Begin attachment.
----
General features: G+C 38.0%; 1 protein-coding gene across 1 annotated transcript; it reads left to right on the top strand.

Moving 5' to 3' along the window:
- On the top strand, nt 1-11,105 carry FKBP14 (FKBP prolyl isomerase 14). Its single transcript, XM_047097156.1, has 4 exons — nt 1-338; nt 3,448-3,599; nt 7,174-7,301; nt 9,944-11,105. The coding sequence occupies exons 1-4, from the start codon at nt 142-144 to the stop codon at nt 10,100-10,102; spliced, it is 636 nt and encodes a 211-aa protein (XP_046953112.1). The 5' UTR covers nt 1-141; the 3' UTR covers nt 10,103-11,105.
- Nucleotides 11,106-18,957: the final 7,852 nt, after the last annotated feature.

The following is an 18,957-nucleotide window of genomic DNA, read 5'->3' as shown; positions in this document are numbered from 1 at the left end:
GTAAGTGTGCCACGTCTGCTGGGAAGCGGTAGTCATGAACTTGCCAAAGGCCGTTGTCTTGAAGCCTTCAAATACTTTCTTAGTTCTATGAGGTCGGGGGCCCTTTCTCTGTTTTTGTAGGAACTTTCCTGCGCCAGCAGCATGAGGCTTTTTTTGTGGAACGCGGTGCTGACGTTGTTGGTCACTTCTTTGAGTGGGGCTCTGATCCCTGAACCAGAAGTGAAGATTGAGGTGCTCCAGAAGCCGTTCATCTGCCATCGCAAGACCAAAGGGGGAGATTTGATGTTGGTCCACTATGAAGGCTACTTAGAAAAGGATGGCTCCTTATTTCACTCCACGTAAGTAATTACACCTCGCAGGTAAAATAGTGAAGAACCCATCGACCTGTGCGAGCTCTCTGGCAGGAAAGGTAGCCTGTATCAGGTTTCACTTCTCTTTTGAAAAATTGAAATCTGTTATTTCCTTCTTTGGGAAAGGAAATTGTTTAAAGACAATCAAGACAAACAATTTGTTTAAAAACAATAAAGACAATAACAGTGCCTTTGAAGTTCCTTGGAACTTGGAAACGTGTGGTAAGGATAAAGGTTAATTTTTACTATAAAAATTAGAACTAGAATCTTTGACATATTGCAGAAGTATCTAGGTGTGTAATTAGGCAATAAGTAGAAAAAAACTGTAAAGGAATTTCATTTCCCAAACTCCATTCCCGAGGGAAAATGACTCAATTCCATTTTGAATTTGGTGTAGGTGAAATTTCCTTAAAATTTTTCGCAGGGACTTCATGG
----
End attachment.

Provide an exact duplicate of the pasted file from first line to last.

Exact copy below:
General features: G+C 38.0%; 1 protein-coding gene across 1 annotated transcript; it reads left to right on the top strand.

Moving 5' to 3' along the window:
- On the top strand, nt 1-11,105 carry FKBP14 (FKBP prolyl isomerase 14). Its single transcript, XM_047097156.1, has 4 exons — nt 1-338; nt 3,448-3,599; nt 7,174-7,301; nt 9,944-11,105. The coding sequence occupies exons 1-4, from the start codon at nt 142-144 to the stop codon at nt 10,100-10,102; spliced, it is 636 nt and encodes a 211-aa protein (XP_046953112.1). The 5' UTR covers nt 1-141; the 3' UTR covers nt 10,103-11,105.
- Nucleotides 11,106-18,957: the final 7,852 nt, after the last annotated feature.

The following is an 18,957-nucleotide window of genomic DNA, read 5'->3' as shown; positions in this document are numbered from 1 at the left end:
GTAAGTGTGCCACGTCTGCTGGGAAGCGGTAGTCATGAACTTGCCAAAGGCCGTTGTCTTGAAGCCTTCAAATACTTTCTTAGTTCTATGAGGTCGGGGGCCCTTTCTCTGTTTTTGTAGGAACTTTCCTGCGCCAGCAGCATGAGGCTTTTTTTGTGGAACGCGGTGCTGACGTTGTTGGTCACTTCTTTGAGTGGGGCTCTGATCCCTGAACCAGAAGTGAAGATTGAGGTGCTCCAGAAGCCGTTCATCTGCCATCGCAAGACCAAAGGGGGAGATTTGATGTTGGTCCACTATGAAGGCTACTTAGAAAAGGATGGCTCCTTATTTCACTCCACGTAAGTAATTACACCTCGCAGGTAAAATAGTGAAGAACCCATCGACCTGTGCGAGCTCTCTGGCAGGAAAGGTAGCCTGTATCAGGTTTCACTTCTCTTTTGAAAAATTGAAATCTGTTATTTCCTTCTTTGGGAAAGGAAATTGTTTAAAGACAATCAAGACAAACAATTTGTTTAAAAACAATAAAGACAATAACAGTGCCTTTGAAGTTCCTTGGAACTTGGAAACGTGTGGTAAGGATAAAGGTTAATTTTTACTATAAAAATTAGAACTAGAATCTTTGACATATTGCAGAAGTATCTAGGTGTGTAATTAGGCAATAAGTAGAAAAAAACTGTAAAGGAATTTCATTTCCCAAACTCCATTCCCGAGGGAAAATGACTCAATTCCATTTTGAATTTGGTGTAGGTGAAATTTCCTTAAAATTTTTCGCAGGGACTTCATGG